Women in Transition: Moving Forward After a Marriage Ends Due to Death or Divorce

May 05, 2022
  • Private Banking
Senior Wealth Planner Anne Warren discusses financial and logistical challenges following major life events like the death of a spouse or the dissolution of a marriage.

Major life events like the death of a spouse or the dissolution of a marriage not only involve emotional challenges, but financial and logistical challenges as well.

Death of a Spouse

When a spouse dies, many women are faced with mourning their loved one at the same time that they are adjusting to managing their finances for the first time. For some women, the death of a spouse leaves them with a considerable amount of assets in their own name or in trust for their benefit. While this change in circumstance may provide a level of security, it can also be overwhelming to navigate how best to invest, manage and enjoy financial wealth going forward. An investment advisor and a wealth planner with trusts and estate experience can help surviving spouses choose how to invest their assets in order to preserve and grow capital and how best to structure financial and estate plans to provide for their families in the future.

Titling Assets

Assets held in an individual’s name on his or her death are usually subject to probate proceedings before they can be sold or distributed to beneficiaries. If a deceased spouse died with assets titled in his or her individual name, those assets may be tied up for a lengthy period of time while the estate goes through the probate process in court. If a surviving spouse needs immediate access to those assets to pay bills or provide for his or her lifestyle, probate can be an onerous process. Transferring title to assets into the name of a revocable trust during life can avoid probate for those assets at death. This can eliminate the difficulties involved with having limited control over valuable assets for an extended time period.

Review Estate Plan

A surviving spouse’s estate plan usually does not require revision immediately following the death of a spouse. Most estate plans contemplate the possibility that one spouse will predecease the other and provide for alternative beneficiaries and fiduciaries in that case. While there is no rush to update a plan following a spouse’s death, it is always prudent to revisit an estate plan within a reasonable time after a major life event to ensure there have been no changes in family circumstances or changes in the law that would warrant revisions to the plan. In many cases, an estate plan that otherwise needs to be updated can be simplified after the death of a spouse.


In the case of divorce, a change in financial circumstances is almost inevitable. Some women lose a portion of their financial wealth due to the division of marital assets during divorce, while others may be in the position of managing a significant amount of money for the first time. In either case, an experienced team of advisors can help smooth this difficult transition.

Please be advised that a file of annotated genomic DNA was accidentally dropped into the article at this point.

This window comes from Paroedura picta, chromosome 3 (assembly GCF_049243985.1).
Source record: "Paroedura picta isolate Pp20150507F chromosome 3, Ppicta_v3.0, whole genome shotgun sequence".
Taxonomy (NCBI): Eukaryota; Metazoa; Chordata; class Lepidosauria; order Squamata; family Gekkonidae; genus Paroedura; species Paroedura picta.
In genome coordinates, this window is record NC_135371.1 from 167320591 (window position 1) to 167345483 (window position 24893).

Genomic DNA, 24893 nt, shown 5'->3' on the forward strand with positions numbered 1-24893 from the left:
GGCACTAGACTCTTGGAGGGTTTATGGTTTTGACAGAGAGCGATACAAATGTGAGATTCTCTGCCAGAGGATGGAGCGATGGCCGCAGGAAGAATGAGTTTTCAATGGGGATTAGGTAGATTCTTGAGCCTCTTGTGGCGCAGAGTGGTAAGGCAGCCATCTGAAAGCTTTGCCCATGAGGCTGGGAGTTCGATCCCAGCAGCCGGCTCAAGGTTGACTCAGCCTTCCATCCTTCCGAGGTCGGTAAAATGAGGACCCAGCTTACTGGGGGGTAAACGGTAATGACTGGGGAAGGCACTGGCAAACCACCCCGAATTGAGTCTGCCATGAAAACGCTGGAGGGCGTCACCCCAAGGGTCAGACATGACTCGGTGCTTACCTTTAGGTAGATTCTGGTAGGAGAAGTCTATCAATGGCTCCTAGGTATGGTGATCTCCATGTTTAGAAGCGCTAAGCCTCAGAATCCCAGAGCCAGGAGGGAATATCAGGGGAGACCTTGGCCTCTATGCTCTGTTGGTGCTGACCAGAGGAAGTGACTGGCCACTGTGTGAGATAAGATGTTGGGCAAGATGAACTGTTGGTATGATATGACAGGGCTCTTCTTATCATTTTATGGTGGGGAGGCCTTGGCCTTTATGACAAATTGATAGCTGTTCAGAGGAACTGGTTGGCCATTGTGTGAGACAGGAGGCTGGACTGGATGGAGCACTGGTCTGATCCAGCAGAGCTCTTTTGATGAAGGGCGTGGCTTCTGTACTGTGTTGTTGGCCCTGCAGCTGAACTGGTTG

Inventory Assets and Set Financial and Investment Goals with an Advisor

Following a divorce, it is important for women to have an accurate understanding of the value of their assets and how best to manage and preserve those assets to support themselves, their families and their lifestyles going forward. An experienced advisory team can help complete that picture, identify financial goals and devise strategies for meeting those goals. While this process may initially seem intimidating or overwhelming, when done right, it can be incredibly empowering and reassuring.

Revise Estate Plans and Beneficiary Designation Forms Immediately

In many states, divorce revokes the provisions of an estate plan benefiting the former spouse or naming a former spouse in a fiduciary role such as executor, trustee or health care proxy. Essentially, the former spouse is treated as having predeceased, and the estate plan is administered according to that assumption. However, this is not the law in all states. It is important to understand the effects of state law on an estate plan in order to determine whether changes need to be made. In addition, while automatic revocation provisions may seem desirable for most people following a divorce, some former spouses remain amicable and wish to continue benefiting a former spouse in their plan or naming a former spouse as executor or trustee.

It is critical to review estate planning documents with an experienced attorney or wealth planner following divorce. The attorney can advise as to the effects of state law on an estate plan and can prepare changes to estate planning documents where necessary.

Reviewing and updating beneficiary designation forms on life insurance policies and retirement accounts is equally important following a divorce. In some cases, state law may revoke designations of former spouses as beneficiaries, but it is important to confirm this, and it is generally best to create new beneficiary designation forms in order to ensure one’s wishes are carried out.

When a marriage ends due to death or divorce, women must navigate a new financial and emotional landscape that can appear littered with obstacles and challenges. A trusted team of advisors can serve as experienced guides, making the journey through this landscape smoother and ultimately rewarding.

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Women & Wealth Magazine Fall Issue 2021

In this issue of Women & Wealth Magazine, we explore leadership, mentoring and life lessons from a wide range of perspectives. Whether you’re a parent hoping to raise children to be responsible with wealth, an executive leading a diverse team, a young person starting out or an engaged philanthropist learning from the past, we believe you’ll find important and helpful insight in this issue.

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